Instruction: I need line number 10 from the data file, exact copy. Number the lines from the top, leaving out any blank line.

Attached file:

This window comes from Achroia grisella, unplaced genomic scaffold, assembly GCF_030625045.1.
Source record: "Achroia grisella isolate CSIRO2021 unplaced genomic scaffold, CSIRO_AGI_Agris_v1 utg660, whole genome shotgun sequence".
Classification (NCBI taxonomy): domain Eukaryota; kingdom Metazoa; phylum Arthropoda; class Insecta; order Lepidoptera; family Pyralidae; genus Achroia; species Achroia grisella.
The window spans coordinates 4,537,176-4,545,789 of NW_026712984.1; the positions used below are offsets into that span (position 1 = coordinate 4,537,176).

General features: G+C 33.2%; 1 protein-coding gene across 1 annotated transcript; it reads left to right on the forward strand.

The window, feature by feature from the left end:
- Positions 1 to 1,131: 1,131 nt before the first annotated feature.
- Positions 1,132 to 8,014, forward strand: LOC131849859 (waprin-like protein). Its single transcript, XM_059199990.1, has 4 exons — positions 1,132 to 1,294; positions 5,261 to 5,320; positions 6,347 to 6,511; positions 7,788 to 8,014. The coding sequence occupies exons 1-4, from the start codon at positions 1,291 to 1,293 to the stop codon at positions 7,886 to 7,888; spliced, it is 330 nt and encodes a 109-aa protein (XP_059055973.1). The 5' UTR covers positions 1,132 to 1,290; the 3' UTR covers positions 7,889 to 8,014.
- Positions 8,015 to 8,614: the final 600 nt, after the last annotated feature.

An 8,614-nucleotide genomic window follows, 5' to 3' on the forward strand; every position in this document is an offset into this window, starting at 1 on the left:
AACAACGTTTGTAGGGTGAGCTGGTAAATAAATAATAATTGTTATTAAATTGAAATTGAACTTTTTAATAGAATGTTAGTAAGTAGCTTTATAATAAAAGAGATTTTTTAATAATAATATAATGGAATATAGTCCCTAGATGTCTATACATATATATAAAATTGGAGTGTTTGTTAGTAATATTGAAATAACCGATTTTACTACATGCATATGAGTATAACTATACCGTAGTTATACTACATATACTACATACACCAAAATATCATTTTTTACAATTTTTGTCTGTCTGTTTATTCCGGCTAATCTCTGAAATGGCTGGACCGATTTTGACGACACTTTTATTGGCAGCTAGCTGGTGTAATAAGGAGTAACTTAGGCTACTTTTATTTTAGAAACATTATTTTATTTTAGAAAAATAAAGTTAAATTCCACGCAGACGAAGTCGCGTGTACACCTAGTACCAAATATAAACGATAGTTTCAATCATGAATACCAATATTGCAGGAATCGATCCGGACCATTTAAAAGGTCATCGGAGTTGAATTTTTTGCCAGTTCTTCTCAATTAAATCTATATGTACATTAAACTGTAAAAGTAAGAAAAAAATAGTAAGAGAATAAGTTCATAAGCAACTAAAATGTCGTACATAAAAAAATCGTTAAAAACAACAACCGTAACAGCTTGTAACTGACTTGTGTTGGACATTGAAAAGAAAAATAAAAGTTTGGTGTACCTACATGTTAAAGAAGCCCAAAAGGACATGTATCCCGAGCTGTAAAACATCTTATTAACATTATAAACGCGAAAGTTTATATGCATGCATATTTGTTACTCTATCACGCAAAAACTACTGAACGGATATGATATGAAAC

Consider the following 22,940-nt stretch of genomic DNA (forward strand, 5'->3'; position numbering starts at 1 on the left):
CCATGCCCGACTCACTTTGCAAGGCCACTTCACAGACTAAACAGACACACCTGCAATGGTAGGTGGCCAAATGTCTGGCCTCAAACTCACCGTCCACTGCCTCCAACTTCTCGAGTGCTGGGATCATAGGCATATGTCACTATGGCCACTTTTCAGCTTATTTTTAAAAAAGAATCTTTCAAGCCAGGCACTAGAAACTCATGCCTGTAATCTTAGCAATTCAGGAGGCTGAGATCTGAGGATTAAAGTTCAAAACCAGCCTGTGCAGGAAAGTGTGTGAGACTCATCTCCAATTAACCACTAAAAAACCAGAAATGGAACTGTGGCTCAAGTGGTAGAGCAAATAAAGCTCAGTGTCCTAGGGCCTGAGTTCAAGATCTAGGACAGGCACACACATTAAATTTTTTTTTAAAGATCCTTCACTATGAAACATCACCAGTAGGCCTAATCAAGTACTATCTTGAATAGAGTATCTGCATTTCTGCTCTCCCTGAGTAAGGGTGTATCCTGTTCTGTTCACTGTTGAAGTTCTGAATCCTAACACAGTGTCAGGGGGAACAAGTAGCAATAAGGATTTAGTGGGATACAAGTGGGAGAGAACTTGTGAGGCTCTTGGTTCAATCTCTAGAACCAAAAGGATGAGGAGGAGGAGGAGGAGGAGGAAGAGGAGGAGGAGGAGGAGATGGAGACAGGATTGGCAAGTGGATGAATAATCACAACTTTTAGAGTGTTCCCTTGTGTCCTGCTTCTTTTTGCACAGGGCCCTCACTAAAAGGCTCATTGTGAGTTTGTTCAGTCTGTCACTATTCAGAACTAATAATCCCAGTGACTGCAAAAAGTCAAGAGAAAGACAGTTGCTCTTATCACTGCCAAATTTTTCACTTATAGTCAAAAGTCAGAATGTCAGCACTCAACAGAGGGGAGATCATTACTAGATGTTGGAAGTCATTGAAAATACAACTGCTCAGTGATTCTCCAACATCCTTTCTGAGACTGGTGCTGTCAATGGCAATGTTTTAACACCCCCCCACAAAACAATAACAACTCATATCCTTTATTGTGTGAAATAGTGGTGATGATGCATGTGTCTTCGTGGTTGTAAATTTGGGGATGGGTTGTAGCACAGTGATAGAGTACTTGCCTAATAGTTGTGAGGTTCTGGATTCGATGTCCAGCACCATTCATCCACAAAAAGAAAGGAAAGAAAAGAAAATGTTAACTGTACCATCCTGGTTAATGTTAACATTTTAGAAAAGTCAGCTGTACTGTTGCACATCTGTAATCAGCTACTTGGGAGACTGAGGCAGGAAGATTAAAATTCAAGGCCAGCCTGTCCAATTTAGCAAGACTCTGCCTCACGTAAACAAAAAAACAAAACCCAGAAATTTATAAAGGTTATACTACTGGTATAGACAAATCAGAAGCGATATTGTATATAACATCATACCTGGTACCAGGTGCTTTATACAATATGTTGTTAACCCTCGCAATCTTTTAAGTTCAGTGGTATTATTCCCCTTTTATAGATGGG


An 8,614-nucleotide genomic window follows, 5' to 3' on the forward strand; every position in this document is an offset into this window, starting at 1 on the left: